For all those eclectic, one-of-a-kind items you’ve sold online, from the designed lamp gracing side tables to the unique artisanal craft products that have charmed hundreds, Less Than Truckload (LTL) shipping has often been the invisible force behind their journey.

LTL is the freight forwarding method of combining shipments, leveraging central hubs, and utilising smaller delivery vehicles to ensure every inch of space is maximised to move goods efficiently without always filling an entire truck.

For eCommerce businesses and online sellers, understanding LTL is similar to holding the golden key to cost-effective, environmentally friendly, and efficient shipping. Let’s delve deeper into the importance of Less Than Truckload shipping in this blog post.



Understanding Less-Than-Truckload Shipping

As the name suggests, Less-Than-Truckload shipping caters to shipments that don’t fill up an entire truck. Multiple shippers’ items are packed together in a single truck, each occupying a portion of the space.

This method is especially useful for businesses with orders too large for parcel shipping but too small to justify the cost of a full truck. It’s the logistics equivalent of carpooling, where sharing the journey (or, in this case, truck space) leads to cost savings and enhanced efficiency.

For example, consider a local bookstore that orders a limited number of highly anticipated novels. While a larger chain might go for Full Truckload shipping, bringing in thousands of copies, the quaint bookstore down the lane might only need a few hundred. LTL shipping ensures they get their stock fresh off the press without the high cost of transporting them in a half-empty truck.

Food suppliers catering to niche markets can benefit from LTL shipping, too. For example, an organic tea seller sourcing rare blends from various locations can use LTL to combine shipments and ensure timely and careful delivery to local shops.

Factors that Determine LTL Shipping Rates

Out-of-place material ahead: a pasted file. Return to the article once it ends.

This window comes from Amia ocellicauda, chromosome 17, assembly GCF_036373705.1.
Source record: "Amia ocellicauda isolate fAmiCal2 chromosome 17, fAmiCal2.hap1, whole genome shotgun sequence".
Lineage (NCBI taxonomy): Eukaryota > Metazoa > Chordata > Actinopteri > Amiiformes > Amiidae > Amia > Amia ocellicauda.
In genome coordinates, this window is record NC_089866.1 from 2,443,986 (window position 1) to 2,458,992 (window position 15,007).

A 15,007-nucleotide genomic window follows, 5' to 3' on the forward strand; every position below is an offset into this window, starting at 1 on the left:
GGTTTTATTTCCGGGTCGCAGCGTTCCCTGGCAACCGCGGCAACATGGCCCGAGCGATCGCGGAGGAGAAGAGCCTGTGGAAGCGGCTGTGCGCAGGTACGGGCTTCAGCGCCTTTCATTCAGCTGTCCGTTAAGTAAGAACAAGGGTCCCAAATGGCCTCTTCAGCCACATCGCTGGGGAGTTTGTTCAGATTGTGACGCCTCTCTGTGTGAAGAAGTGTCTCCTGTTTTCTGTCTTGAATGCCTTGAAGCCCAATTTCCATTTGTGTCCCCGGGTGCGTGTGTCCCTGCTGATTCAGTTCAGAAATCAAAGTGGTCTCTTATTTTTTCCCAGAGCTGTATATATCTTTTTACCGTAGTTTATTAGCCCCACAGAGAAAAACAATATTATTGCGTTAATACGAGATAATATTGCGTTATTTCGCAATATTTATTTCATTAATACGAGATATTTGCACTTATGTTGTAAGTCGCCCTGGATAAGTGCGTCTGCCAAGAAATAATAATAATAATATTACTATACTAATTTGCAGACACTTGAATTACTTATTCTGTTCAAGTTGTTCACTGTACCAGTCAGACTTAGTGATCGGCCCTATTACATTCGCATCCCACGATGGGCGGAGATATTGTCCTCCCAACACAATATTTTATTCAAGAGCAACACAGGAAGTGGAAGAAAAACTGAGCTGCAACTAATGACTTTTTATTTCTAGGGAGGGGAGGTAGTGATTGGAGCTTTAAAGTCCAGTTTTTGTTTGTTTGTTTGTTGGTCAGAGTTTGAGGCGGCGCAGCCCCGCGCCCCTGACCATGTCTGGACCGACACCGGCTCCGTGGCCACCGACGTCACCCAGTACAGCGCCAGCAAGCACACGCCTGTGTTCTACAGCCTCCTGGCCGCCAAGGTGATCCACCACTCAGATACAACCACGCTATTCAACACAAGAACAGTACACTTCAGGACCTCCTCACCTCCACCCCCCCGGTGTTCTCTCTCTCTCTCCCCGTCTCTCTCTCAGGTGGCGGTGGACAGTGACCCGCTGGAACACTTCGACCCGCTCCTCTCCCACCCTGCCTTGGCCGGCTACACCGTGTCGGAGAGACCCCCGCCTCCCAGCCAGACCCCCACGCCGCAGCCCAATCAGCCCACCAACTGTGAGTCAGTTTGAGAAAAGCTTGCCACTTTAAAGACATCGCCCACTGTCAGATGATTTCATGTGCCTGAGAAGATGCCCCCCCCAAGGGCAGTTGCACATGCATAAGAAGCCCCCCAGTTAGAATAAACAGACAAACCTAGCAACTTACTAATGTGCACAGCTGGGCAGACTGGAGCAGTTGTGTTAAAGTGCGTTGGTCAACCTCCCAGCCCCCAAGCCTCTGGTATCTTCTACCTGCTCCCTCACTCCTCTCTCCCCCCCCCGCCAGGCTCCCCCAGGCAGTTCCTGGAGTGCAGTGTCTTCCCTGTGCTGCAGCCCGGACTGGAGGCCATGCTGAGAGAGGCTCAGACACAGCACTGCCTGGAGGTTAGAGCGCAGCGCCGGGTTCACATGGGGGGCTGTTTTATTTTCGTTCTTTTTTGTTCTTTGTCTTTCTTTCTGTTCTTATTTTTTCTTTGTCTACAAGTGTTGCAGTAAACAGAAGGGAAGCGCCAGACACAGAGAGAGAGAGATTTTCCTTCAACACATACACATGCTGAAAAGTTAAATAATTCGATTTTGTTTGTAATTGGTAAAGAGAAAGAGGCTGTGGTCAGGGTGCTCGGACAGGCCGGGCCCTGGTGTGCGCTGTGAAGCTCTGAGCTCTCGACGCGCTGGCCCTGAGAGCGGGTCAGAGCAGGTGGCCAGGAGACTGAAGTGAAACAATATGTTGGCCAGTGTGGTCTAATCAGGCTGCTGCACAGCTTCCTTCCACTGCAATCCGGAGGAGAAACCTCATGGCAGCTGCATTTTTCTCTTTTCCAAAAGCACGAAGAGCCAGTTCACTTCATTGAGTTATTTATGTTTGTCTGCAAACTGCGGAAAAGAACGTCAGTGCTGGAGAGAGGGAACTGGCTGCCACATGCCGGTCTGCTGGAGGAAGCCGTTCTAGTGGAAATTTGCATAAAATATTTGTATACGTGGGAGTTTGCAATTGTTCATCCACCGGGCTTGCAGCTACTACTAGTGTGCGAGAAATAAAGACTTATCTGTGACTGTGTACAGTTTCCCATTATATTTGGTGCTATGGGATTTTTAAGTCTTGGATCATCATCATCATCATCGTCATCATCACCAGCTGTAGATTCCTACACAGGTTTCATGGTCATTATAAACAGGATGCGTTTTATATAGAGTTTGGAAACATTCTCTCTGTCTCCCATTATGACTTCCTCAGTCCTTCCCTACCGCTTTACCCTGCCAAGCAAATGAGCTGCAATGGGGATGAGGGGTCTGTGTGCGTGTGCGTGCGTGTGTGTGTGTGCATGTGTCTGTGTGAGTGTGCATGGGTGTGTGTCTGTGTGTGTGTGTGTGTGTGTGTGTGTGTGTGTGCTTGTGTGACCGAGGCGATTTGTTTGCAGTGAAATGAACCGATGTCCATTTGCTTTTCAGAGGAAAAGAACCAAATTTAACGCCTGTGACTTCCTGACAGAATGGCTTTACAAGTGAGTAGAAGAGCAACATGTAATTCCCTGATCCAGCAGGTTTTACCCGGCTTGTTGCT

Origin and Destination Dynamics

Distance Between Pick-up and Delivery Points: Naturally, the farther a shipment has to travel, the higher the cost. This is due to the increased fuel usage, driver’s time, and wear and tear on the vehicle. It’s not just about mileage but also about the transit times and route efficiency.

Accessibility of Locations: Deliveries in urban areas might encounter challenges such as traffic congestion and limited parking, potentially increasing costs. Conversely, rural deliveries might mean longer distances between stops. Each has its own set of challenges and implications on cost.

Geographical Constraints: Mountainous terrains, narrow roads, or regions with frequent adverse weather conditions can add to the complexity and, by extension, the cost of LTL shipments.

Regional Variabilities

Infrastructure and Local Regulations: A region with well-maintained roads and bridges might offer smoother transportation than areas with outdated infrastructure. Moreover, different localities might have varying trucking regulations, tolls, or taxes, directly influencing shipping rates.

Seasonal Considerations: Certain routes become challenging, if not impassable, during specific seasons. For instance, winter might bring about snowy conditions requiring special equipment or alternative routes, thus affecting cost.


Size and Volume: A shipment’s physical space on a truck significantly impacts the rate. Larger, bulkier shipments might increase the cost due to the reduced space available for other shipments.

Weight: Heavier shipments often mean higher costs. The weight not only affects the truck’s fuel efficiency but can also determine the type of vehicle required, especially if specialised equipment or handling is needed.

Packaging and Stacking Potential: Efficient packaging can allow more goods to be loaded onto a truck, optimising space. The ability to safely stack shipments can also reduce the occupied volume, potentially lowering costs.


Ground Transport: Road conditions, tolls, and the type of vehicle used can all impact rates. For instance, specialised trucks equipped for refrigeration or hazardous materials will naturally have different cost structures than standard cargo trucks.

Intermodal Transportation: This involves using multiple modes of transport, such as combining truck and rail. While it can offer cost efficiencies, it also comes with challenges, like ensuring timely transfers and mitigating potential damages.


General Cargo: This refers to standard, non-specialised goods. The costs here serve as a baseline, with specialised goods often incurring additional fees.

Hazardous Materials: Shipping potentially dangerous materials necessitates special precautions, equipment, and certifications, all of which can add to the cost.

Perishable Goods: Items that must be delivered promptly or require temperature-controlled environments come with added costs. Ensuring the integrity and freshness of these products is paramount, and the necessary equipment and handling are reflected in the rates.

Fragile or High-Value Items: Shipments that require special care or are of significant value often need extra insurance. Precautions for handling to prevent damages can also affect the overall cost.

Benefits of LTL Shipping

Cost Savings